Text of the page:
Achieving Balance in Our Lives

  • Published
  • By Maj. Kellie Griffith
  • Chief of the Medical Staff, 45th Medical Group
As a mental health provider, I have observed that most people who seek care are searching for some way to achieve balance in their lives. Some questions they are trying to answer are, "How do I balance needs of my spouse and needs of the Air Force?" "How do I balance my day-to-day duties with PT, professional military education, and school?" "How do I balance the roles of parent/airman/friend/spouse and still have time left for me?" As we progress through life, there are more and more things competing for our time and attention and threatening to throw off our balance.

As elusive as balance can seem, most of us know at least one person who seems to be a model of good balance; that person who seems to get all their work done between the hours of 7:30 and 4:30, who fits in enough exercise and sleep, who has fulfilling hobbies, and who seems calm and self-assured most of the time.
One quality these people seem to have is the ability to communicate well with others about their capabilities and limits. Many people express distress about balancing family life and work.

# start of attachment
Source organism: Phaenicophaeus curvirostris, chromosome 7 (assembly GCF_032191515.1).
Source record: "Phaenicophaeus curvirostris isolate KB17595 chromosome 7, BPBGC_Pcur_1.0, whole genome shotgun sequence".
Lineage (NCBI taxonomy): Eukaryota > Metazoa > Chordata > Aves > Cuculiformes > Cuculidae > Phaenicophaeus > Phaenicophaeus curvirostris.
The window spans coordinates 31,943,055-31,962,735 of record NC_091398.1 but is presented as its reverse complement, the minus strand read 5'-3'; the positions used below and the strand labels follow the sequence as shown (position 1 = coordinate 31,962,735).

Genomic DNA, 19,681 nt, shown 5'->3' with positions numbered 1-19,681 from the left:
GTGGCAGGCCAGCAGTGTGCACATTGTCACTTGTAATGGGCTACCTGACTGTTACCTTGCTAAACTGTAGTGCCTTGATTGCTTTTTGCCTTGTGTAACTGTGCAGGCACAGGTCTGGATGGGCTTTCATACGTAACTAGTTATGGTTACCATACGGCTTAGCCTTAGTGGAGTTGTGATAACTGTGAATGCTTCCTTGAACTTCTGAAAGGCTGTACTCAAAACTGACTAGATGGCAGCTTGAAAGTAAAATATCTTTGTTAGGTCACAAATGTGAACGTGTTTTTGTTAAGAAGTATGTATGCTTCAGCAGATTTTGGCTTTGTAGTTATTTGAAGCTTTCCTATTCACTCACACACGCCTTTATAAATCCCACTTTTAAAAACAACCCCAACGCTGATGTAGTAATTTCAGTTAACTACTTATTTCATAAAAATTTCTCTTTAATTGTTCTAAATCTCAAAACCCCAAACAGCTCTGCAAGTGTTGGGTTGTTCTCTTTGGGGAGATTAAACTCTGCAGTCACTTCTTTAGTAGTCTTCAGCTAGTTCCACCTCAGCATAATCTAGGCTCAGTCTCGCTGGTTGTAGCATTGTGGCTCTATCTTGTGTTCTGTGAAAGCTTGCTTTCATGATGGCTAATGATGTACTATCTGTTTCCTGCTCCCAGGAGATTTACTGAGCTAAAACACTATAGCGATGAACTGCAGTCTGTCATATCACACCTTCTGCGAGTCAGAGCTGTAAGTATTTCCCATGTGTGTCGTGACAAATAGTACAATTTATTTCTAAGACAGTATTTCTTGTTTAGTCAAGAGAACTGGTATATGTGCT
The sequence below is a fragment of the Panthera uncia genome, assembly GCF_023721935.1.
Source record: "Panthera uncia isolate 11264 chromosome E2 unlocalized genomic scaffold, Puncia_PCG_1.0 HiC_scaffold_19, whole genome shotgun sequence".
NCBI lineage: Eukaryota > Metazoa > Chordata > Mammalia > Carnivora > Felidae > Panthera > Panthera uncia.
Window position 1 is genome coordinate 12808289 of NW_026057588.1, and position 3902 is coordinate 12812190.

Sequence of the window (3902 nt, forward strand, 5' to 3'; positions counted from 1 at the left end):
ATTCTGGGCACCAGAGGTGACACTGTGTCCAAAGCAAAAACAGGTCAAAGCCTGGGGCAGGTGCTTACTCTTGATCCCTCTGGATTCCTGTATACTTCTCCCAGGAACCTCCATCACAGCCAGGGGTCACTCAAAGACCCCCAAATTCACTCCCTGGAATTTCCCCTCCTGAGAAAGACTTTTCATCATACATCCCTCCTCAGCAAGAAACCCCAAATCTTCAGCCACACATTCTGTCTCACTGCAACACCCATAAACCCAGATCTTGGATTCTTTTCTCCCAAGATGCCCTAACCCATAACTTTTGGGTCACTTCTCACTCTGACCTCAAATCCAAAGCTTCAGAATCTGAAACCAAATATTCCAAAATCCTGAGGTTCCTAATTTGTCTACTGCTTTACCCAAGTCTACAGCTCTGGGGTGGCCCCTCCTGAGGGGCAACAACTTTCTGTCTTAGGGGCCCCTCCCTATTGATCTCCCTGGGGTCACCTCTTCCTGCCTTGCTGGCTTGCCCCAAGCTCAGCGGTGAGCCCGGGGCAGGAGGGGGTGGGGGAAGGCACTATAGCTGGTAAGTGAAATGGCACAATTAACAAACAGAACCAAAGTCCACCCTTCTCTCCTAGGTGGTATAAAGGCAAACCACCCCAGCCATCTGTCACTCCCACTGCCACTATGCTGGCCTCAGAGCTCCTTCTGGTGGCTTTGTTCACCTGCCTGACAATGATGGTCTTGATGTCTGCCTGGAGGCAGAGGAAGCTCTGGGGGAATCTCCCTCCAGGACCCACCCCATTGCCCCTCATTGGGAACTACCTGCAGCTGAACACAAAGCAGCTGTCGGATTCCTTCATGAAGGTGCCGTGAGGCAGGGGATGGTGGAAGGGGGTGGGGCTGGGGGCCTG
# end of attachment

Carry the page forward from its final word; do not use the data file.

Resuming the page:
Spousal conflict related to this will often lead servicemembers to feel like they are pressured from both sides. They will then shut down, talk less, and grow more distant from their loved ones. This is the opposite of what should be done. Instead, try to identify what your loved ones are hoping for and identify boundaries you can set at work.

Carving out specific family time and identifying what will satisfy the spouse-- i.e. calling if you'll be more than a half hour late getting home from work-- are important objectives.

A second quality essential to achieving balance is the ability to be in the here and now. With such full lives, there is the tendency to spend much of our time worrying about something that happened yesterday or things on the
horizon: money concerns, our next assignment, relationships, and work responsibilities, which leaves very little of our mental energy for the here and now.

As it says in Matthew 6:34, "Therefore do not worry about tomorrow, for tomorrow will worry about itself. Each day has enough trouble of its own."